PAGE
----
7 Disadvantages of Using an Activated Sludge Process For Your Municipality or Company
Biological treatment processes are an important component in many wastewater treatment systems. They are one of the most efficient and effective ways of reducing organic material in wastewater. There are quite a few of them that have been researched and used over several decades. However, one of the most widely used conventional biological treatment process is the activated sludge process (ASP). Many sewage treatment plants use ASP in their secondary treatment steps due to the human and animal organic matter in the inlet waters of wastewater treatment plants.
The term “activated sludge” comes from the fact that the sludge contains live bacteria and protozoa that actively digest and break down sewage. It is different from the sludge solids removed following a settling process in that way, with the addition of being odorless.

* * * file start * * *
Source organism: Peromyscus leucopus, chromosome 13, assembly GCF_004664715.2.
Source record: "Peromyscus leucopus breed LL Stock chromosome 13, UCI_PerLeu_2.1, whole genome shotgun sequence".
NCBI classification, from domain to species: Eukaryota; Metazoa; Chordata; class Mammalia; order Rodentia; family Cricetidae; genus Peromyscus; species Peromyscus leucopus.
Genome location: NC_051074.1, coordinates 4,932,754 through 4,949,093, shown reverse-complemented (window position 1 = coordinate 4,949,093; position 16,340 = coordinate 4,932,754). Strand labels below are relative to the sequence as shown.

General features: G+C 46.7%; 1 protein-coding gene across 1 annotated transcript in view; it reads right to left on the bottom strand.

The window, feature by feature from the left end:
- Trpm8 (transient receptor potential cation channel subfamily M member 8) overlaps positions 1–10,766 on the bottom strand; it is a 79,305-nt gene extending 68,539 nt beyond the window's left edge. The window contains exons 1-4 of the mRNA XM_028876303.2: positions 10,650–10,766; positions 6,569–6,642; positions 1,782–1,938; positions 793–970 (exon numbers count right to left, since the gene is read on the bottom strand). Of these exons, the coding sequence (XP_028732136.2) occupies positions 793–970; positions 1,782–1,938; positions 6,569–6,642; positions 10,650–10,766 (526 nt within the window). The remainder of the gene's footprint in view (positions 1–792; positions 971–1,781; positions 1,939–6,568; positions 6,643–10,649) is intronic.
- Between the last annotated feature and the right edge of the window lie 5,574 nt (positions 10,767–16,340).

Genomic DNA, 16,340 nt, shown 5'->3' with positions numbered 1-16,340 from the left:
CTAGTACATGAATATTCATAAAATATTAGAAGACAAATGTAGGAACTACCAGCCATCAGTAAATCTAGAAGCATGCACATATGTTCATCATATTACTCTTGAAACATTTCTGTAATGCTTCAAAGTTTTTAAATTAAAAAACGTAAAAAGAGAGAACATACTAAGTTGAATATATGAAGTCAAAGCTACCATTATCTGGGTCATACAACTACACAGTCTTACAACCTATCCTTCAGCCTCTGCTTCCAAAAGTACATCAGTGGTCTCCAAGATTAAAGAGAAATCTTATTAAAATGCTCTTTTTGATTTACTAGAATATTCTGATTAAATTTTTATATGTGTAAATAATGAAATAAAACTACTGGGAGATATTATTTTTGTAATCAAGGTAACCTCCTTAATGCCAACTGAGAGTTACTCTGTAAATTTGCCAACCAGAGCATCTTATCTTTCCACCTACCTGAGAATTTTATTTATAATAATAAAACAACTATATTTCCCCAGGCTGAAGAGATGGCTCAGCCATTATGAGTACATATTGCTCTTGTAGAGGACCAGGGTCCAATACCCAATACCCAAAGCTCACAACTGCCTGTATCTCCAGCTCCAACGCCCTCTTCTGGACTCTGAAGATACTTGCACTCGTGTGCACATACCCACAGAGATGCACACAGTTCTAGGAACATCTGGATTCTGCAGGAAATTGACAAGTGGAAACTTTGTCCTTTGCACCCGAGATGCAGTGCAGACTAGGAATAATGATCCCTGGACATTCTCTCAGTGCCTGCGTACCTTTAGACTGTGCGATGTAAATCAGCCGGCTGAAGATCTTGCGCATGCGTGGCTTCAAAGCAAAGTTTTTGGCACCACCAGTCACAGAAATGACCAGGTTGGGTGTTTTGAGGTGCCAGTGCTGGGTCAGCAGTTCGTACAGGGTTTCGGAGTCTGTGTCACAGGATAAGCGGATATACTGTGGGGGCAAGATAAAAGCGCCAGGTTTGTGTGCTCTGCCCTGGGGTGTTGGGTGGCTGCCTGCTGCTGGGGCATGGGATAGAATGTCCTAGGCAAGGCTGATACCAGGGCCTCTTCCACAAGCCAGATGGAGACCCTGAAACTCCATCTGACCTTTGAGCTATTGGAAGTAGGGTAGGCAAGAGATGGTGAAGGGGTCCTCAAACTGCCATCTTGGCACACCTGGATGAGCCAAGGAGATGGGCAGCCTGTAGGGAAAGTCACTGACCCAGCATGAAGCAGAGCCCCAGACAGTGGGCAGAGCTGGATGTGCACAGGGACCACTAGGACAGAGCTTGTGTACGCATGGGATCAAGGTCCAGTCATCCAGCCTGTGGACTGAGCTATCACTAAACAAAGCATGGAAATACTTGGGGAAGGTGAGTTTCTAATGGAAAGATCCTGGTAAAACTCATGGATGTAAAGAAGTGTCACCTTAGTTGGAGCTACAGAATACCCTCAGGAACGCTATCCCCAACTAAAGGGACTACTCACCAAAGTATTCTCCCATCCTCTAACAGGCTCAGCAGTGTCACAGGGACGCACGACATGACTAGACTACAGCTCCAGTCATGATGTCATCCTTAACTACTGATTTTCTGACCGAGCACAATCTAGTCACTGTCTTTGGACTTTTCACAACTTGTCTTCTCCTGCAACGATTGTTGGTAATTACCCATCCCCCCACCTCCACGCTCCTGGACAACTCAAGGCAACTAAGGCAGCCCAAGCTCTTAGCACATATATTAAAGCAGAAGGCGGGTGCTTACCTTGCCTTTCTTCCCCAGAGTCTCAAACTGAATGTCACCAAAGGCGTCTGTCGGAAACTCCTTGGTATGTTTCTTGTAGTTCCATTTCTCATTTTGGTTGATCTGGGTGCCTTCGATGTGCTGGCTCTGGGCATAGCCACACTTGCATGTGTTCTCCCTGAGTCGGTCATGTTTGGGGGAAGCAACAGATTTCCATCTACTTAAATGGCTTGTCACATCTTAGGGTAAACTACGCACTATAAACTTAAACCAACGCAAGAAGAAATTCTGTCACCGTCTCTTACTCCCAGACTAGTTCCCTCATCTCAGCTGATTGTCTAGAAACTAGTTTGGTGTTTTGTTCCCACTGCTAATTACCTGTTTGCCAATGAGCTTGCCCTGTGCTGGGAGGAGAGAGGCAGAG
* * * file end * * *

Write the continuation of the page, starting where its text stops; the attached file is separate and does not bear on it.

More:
The process itself involves pumping the effluent from the primary treatment clarification step into a large tank that contains the activated sludge. The mixture is subjected to aeration, either from submerged or surface aerators. This provides oxygen to the effluent that the bacteria can then use to break down the organic waste material. After a sufficient amount of hydraulic retention time, the resulting slurry is pumped into a clarification system or tank to settle out the remaining solids. The treated water is pumped off from the top to any subsequent polishing filtration and disinfection while the sludge at the bottom is recirculated back to the ASP tank to reseed the leftover activated sludge.
ASP has been proven to obtain decent results in the final quality of the treated water, but it is not without its faults and disadvantages. There are several things to consider before choosing an activated sludge process (ASP) for a municipal, commercial or industrial wastewater treatment application.
We have included 7 potential disadvantages of the conventional activated sludge process to be discussed below....